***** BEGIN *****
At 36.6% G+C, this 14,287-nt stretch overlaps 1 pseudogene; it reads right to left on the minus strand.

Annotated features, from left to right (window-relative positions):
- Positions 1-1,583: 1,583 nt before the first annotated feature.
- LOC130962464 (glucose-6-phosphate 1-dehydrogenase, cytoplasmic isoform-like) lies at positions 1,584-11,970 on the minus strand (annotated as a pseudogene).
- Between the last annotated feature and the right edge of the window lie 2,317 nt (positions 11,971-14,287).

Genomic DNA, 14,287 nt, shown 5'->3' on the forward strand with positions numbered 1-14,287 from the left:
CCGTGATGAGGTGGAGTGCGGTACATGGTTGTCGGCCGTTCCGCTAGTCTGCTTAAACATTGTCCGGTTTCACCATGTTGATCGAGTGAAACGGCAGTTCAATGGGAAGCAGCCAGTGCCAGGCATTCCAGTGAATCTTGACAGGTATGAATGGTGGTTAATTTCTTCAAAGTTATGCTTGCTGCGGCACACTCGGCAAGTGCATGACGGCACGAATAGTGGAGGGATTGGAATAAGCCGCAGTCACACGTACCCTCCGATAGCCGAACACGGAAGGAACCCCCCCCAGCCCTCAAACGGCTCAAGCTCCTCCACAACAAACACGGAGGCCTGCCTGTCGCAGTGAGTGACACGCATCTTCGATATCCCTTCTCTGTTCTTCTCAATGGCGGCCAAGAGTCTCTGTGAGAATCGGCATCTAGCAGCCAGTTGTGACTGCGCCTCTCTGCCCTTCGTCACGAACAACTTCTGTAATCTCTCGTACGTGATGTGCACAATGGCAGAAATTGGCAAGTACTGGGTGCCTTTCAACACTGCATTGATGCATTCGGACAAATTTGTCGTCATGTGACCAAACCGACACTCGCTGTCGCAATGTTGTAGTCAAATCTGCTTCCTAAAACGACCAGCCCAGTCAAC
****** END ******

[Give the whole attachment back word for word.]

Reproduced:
At 36.6% G+C, this 14,287-nt stretch overlaps 1 pseudogene; it reads right to left on the minus strand.

Annotated features, from left to right (window-relative positions):
- Positions 1-1,583: 1,583 nt before the first annotated feature.
- LOC130962464 (glucose-6-phosphate 1-dehydrogenase, cytoplasmic isoform-like) lies at positions 1,584-11,970 on the minus strand (annotated as a pseudogene).
- Between the last annotated feature and the right edge of the window lie 2,317 nt (positions 11,971-14,287).

Genomic DNA, 14,287 nt, shown 5'->3' on the forward strand with positions numbered 1-14,287 from the left:
CCGTGATGAGGTGGAGTGCGGTACATGGTTGTCGGCCGTTCCGCTAGTCTGCTTAAACATTGTCCGGTTTCACCATGTTGATCGAGTGAAACGGCAGTTCAATGGGAAGCAGCCAGTGCCAGGCATTCCAGTGAATCTTGACAGGTATGAATGGTGGTTAATTTCTTCAAAGTTATGCTTGCTGCGGCACACTCGGCAAGTGCATGACGGCACGAATAGTGGAGGGATTGGAATAAGCCGCAGTCACACGTACCCTCCGATAGCCGAACACGGAAGGAACCCCCCCCAGCCCTCAAACGGCTCAAGCTCCTCCACAACAAACACGGAGGCCTGCCTGTCGCAGTGAGTGACACGCATCTTCGATATCCCTTCTCTGTTCTTCTCAATGGCGGCCAAGAGTCTCTGTGAGAATCGGCATCTAGCAGCCAGTTGTGACTGCGCCTCTCTGCCCTTCGTCACGAACAACTTCTGTAATCTCTCGTACGTGATGTGCACAATGGCAGAAATTGGCAAGTACTGGGTGCCTTTCAACACTGCATTGATGCATTCGGACAAATTTGTCGTCATGTGACCAAACCGACACTCGCTGTCGCAATGTTGTAGTCAAATCTGCTTCCTAAAACGACCAGCCCAGTCAAC